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marcb  
#1 Posted : Saturday, January 07, 2012 11:03:06 PM(UTC)
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Have any of you retired folks done an analysis of the returns of the TSP, Vs putting a percentage/or all into IRA CD's?
 
For example, the Pentagon Federal Credit union has 7 year IRA CDs offering 2.75% whereas the TSP has a YTD of 2.45%; they were 3% last year.
 
Have you found a safe place whith higher interest rates?
 
Thank you

marcb2012-01-08 07:14:37
Best Regards,.......Marc
Tryno  
#2 Posted : Sunday, January 08, 2012 1:11:23 AM(UTC)
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My brother buys church bonds, he's never lost a dime.  Most pay 8% and up.  I don't know all the details but it's a long term investment, not something you can move in and out of easily.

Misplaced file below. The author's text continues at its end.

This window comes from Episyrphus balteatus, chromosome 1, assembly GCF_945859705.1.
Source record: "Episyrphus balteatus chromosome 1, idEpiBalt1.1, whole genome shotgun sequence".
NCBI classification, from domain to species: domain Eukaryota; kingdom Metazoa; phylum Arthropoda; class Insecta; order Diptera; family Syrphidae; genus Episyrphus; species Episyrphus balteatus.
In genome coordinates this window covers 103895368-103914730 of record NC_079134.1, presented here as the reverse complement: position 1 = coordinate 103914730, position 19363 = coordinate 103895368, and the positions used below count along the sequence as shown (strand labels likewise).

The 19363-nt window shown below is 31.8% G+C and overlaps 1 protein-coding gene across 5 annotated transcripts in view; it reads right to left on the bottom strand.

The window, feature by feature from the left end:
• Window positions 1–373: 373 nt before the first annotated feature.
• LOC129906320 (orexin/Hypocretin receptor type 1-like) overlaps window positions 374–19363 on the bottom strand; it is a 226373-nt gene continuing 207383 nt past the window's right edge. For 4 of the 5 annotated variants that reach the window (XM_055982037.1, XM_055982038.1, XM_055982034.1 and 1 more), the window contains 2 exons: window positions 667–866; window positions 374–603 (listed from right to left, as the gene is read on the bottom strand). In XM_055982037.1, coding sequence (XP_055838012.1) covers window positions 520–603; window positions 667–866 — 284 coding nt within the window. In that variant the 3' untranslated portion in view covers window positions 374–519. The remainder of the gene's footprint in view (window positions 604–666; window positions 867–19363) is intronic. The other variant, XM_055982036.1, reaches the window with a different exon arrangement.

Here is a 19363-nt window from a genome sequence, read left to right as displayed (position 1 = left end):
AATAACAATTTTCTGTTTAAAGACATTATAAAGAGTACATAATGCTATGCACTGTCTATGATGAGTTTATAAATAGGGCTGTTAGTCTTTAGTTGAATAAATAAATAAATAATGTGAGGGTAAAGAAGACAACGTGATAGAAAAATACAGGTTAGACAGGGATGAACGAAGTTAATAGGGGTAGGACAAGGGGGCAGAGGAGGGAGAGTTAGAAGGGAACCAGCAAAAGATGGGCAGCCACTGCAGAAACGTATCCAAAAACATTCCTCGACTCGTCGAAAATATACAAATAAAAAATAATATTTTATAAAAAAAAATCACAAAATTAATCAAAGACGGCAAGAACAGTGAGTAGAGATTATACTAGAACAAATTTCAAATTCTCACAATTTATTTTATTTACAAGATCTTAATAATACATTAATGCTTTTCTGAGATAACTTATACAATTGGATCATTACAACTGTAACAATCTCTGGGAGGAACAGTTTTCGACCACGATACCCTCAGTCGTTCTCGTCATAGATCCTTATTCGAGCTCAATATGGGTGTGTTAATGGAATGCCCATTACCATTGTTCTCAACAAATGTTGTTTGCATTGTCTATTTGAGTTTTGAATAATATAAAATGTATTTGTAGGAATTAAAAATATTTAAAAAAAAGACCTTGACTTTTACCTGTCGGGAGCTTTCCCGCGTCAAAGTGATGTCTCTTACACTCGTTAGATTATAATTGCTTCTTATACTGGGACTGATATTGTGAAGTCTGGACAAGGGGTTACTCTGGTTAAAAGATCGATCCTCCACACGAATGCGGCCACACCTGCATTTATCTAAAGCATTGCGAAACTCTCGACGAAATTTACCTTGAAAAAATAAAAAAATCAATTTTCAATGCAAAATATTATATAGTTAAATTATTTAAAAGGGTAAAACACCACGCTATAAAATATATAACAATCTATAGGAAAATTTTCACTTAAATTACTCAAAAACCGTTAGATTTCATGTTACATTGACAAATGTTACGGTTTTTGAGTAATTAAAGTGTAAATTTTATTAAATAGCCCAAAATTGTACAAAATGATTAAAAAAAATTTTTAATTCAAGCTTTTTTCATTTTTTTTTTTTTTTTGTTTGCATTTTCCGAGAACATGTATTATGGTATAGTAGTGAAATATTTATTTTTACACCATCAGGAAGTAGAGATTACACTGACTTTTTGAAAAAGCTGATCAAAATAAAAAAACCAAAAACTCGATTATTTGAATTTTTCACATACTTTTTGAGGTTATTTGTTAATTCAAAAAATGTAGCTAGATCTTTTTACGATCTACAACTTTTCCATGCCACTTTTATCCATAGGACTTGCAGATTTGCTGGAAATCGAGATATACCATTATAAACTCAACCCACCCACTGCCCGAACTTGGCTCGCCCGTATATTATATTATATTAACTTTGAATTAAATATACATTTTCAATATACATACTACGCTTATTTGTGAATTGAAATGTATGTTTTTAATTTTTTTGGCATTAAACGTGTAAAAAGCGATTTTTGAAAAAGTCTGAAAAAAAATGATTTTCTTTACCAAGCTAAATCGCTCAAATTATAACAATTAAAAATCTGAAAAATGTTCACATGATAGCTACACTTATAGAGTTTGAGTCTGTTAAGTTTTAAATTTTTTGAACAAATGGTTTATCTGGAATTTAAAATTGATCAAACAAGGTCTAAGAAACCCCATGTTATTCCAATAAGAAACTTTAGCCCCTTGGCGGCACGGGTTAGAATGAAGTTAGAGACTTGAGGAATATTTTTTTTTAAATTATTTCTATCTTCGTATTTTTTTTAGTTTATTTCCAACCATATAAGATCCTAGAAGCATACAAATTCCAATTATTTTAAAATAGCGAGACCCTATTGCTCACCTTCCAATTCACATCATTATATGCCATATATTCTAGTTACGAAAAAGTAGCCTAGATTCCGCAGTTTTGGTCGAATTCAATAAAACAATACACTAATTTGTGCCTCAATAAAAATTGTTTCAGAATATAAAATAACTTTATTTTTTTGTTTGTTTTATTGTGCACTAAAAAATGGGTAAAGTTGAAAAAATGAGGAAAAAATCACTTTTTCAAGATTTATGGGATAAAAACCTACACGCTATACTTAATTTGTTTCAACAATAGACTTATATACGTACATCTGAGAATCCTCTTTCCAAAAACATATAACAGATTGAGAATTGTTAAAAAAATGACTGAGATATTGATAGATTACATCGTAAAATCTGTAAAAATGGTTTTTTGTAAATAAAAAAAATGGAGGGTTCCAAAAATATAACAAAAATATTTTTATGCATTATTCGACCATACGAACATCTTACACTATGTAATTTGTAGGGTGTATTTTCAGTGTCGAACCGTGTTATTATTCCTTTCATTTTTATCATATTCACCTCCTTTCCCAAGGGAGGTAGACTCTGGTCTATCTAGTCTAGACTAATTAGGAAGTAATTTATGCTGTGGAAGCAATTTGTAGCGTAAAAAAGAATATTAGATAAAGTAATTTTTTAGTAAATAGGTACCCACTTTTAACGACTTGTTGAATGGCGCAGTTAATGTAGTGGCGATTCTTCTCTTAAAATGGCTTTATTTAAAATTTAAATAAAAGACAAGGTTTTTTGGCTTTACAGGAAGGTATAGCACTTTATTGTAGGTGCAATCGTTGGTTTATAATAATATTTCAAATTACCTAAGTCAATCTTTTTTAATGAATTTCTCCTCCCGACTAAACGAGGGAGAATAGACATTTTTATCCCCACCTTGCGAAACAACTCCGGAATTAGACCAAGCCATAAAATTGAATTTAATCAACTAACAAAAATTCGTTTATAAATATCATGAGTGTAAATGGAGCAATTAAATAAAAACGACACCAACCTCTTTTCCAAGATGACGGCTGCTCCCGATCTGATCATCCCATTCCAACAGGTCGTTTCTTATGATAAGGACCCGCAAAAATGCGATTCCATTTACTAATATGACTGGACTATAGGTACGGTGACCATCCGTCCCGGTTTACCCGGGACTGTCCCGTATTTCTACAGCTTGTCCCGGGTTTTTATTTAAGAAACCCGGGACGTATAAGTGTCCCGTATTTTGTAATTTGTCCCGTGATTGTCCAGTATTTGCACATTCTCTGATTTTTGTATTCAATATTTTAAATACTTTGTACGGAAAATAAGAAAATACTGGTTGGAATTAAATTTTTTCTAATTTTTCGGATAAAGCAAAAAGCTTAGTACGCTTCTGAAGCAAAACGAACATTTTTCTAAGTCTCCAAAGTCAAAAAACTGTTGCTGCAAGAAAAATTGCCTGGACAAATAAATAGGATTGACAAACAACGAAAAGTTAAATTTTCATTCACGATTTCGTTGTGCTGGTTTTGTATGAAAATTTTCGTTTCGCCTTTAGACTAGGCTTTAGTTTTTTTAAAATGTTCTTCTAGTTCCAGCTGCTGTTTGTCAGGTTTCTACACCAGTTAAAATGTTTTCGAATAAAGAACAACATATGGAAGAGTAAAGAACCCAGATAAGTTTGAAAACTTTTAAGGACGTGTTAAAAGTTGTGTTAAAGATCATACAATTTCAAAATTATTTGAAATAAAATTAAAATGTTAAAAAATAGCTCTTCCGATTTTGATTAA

Fed1969  
#3 Posted : Sunday, January 08, 2012 2:56:11 AM(UTC)
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Tryno wrote:


My brother buys church bonds, he's never lost a dime.  Most pay 8% and up.  I don't know all the details but it's a long term investment, not something you can move in and out of easily. 

Can these church bonds be part of an IRA?
Fed1969  
#4 Posted : Sunday, January 08, 2012 2:58:03 AM(UTC)
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marcb wrote:


Have any of you retired folks done an analysis of the returns of the TSP, Vs putting a percentage/or all into IRA CD's?
 
For example, the Pentagon Federal Credit union has 7 year IRA CDs offering 2.75% whereas the TSP has a YTD of 2.45%; they were 3% last year.
 
Have you found a safe place whith higher interest rates?
 
Thank you


Some retirees transfer all or part of their TSP to IRA's.  If interest rates are higher, go for it.
MMOB  
#5 Posted : Sunday, January 08, 2012 3:17:31 AM(UTC)
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Fed1969 wrote: